Published on June 14, 2012 at 6:52 AM
The use of diagnostic imaging has nearly tripled since the mid-1990s, according to a new study, raising questions about whether the benefits outweigh the risks of increased radiation exposure.
Los Angeles Times: Use Of Imaging Tests Soars, Raising Questions On Radiation Risk
Advanced imaging adds about $100 billion to U.S. medical bills each year, said study leader Rebecca Smith-Bindman, a radiologist and epidemiologist at UC San Francisco. There is widespread agreement in the medical community that imaging tests are overutilized, particularly CT scans (Bardin, 6/12).
Reuters: Imaging Use Up In U.S. HMOs, Adds To Radiation Worry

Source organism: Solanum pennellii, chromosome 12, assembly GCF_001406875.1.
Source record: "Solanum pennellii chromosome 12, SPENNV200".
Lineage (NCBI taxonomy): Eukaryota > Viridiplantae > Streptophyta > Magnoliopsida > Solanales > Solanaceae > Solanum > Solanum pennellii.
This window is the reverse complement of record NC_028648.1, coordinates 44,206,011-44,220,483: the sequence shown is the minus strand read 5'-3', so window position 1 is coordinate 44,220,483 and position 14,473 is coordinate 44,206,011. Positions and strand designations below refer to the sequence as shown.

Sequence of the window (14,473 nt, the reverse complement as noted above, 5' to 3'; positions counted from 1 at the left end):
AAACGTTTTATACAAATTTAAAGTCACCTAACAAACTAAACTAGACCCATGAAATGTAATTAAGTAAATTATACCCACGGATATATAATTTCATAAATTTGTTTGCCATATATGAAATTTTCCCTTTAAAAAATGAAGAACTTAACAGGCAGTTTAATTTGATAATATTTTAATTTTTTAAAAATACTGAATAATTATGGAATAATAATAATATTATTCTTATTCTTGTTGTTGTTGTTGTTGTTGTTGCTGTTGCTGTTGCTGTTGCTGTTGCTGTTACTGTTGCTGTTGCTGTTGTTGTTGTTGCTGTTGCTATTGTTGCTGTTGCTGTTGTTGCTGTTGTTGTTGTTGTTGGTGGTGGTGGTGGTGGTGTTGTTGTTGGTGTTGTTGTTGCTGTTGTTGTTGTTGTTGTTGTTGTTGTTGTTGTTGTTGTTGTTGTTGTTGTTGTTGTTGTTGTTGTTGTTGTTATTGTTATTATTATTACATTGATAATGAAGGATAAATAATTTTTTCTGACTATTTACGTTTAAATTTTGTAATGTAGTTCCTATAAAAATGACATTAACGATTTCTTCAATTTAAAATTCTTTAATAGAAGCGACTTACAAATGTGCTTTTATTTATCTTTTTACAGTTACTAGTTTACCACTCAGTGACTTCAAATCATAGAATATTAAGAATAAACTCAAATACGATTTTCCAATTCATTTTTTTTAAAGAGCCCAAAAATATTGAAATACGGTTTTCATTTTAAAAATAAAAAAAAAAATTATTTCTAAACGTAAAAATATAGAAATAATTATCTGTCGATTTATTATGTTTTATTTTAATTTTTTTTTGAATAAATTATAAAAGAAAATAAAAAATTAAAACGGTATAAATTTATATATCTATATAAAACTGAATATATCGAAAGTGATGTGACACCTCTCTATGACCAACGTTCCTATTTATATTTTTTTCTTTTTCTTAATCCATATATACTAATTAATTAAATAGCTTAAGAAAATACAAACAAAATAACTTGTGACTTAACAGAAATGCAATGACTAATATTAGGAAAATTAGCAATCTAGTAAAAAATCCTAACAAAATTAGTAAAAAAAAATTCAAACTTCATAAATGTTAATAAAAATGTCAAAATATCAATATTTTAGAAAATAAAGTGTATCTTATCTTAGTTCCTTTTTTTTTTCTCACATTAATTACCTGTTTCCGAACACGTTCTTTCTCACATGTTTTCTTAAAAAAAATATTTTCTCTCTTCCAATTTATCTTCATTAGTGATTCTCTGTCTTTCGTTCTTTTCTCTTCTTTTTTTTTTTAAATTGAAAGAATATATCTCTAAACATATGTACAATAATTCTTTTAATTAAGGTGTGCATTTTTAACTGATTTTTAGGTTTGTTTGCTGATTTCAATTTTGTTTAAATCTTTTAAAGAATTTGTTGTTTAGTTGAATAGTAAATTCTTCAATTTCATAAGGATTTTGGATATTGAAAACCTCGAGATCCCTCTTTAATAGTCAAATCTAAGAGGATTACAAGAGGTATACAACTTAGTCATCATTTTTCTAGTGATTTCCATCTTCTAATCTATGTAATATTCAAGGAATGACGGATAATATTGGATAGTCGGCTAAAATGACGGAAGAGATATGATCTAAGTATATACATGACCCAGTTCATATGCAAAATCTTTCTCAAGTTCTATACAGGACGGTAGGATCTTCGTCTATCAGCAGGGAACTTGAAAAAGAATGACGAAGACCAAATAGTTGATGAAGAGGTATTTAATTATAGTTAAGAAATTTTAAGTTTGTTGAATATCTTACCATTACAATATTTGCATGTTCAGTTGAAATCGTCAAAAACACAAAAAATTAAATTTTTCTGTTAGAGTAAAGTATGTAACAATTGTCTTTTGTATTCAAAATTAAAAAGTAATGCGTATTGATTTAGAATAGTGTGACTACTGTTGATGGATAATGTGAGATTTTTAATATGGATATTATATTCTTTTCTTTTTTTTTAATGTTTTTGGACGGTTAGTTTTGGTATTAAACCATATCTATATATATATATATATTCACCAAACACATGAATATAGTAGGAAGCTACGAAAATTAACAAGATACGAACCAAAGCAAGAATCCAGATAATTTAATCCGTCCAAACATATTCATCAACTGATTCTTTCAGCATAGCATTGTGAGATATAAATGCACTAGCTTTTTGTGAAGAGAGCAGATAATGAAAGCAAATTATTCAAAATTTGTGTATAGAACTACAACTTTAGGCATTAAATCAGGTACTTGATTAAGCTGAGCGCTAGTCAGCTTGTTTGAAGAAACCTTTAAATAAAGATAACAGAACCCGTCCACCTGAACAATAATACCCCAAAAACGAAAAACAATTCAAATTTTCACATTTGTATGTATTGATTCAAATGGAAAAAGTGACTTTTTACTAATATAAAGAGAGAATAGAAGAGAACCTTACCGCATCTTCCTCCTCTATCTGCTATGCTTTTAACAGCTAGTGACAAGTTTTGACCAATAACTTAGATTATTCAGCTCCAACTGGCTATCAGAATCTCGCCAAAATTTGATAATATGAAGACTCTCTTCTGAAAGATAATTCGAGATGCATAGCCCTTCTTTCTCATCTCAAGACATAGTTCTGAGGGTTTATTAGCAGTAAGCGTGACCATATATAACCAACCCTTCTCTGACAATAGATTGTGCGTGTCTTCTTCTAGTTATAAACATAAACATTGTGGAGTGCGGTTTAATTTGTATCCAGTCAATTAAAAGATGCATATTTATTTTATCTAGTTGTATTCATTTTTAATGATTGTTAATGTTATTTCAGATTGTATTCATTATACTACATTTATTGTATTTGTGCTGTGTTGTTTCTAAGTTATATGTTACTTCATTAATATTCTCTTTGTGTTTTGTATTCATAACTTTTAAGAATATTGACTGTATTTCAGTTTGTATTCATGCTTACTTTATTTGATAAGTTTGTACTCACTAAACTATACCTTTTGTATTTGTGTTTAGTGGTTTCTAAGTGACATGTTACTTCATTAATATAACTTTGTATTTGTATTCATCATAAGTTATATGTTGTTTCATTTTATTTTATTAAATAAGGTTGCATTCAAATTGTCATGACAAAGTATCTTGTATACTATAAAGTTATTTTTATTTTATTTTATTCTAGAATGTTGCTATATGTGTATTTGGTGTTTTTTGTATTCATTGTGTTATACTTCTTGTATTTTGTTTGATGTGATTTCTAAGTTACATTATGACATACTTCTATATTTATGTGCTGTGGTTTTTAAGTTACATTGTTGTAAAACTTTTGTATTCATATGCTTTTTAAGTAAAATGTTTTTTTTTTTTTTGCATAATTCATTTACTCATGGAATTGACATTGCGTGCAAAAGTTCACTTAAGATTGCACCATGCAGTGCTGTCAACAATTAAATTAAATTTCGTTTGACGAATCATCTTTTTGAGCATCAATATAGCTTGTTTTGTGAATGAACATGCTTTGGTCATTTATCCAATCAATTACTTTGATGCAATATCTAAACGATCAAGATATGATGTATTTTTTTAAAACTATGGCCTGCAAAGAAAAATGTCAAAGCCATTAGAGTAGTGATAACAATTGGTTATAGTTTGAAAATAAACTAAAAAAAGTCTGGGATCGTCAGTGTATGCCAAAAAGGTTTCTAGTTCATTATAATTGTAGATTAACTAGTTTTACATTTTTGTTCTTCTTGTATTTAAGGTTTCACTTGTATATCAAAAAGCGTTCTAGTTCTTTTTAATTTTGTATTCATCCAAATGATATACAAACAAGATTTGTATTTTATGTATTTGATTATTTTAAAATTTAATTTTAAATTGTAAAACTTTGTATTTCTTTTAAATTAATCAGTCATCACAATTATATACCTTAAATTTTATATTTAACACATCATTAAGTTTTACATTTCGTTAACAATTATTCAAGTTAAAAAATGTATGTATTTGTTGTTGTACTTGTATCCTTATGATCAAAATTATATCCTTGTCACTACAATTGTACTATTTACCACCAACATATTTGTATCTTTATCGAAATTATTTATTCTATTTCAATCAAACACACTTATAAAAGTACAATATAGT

Use of diagnostic imaging in the United States has doubled since the mid-1990s, raising fears that radiation exposure from technologies such as computed tomography (CT) scans may raise a person's lifetime cancer risk, researchers said on Tuesday. Previous research had shown rising usage in patients in the government's Medicare insurance program for the elderly. The new study showed use of imaging technologies rising by about the same amount in health maintenance organizations (HMOs) in the private sector, underscoring concerns about radiation exposure (Steenhuysen, 6/12).
This article was reprinted from kaiserhealthnews.org with permission from the Henry J. Kaiser Family Foundation. Kaiser Health News, an editorially independent news service, is a program of the Kaiser Family Foundation, a nonpartisan health care policy research organization unaffiliated with Kaiser Permanente.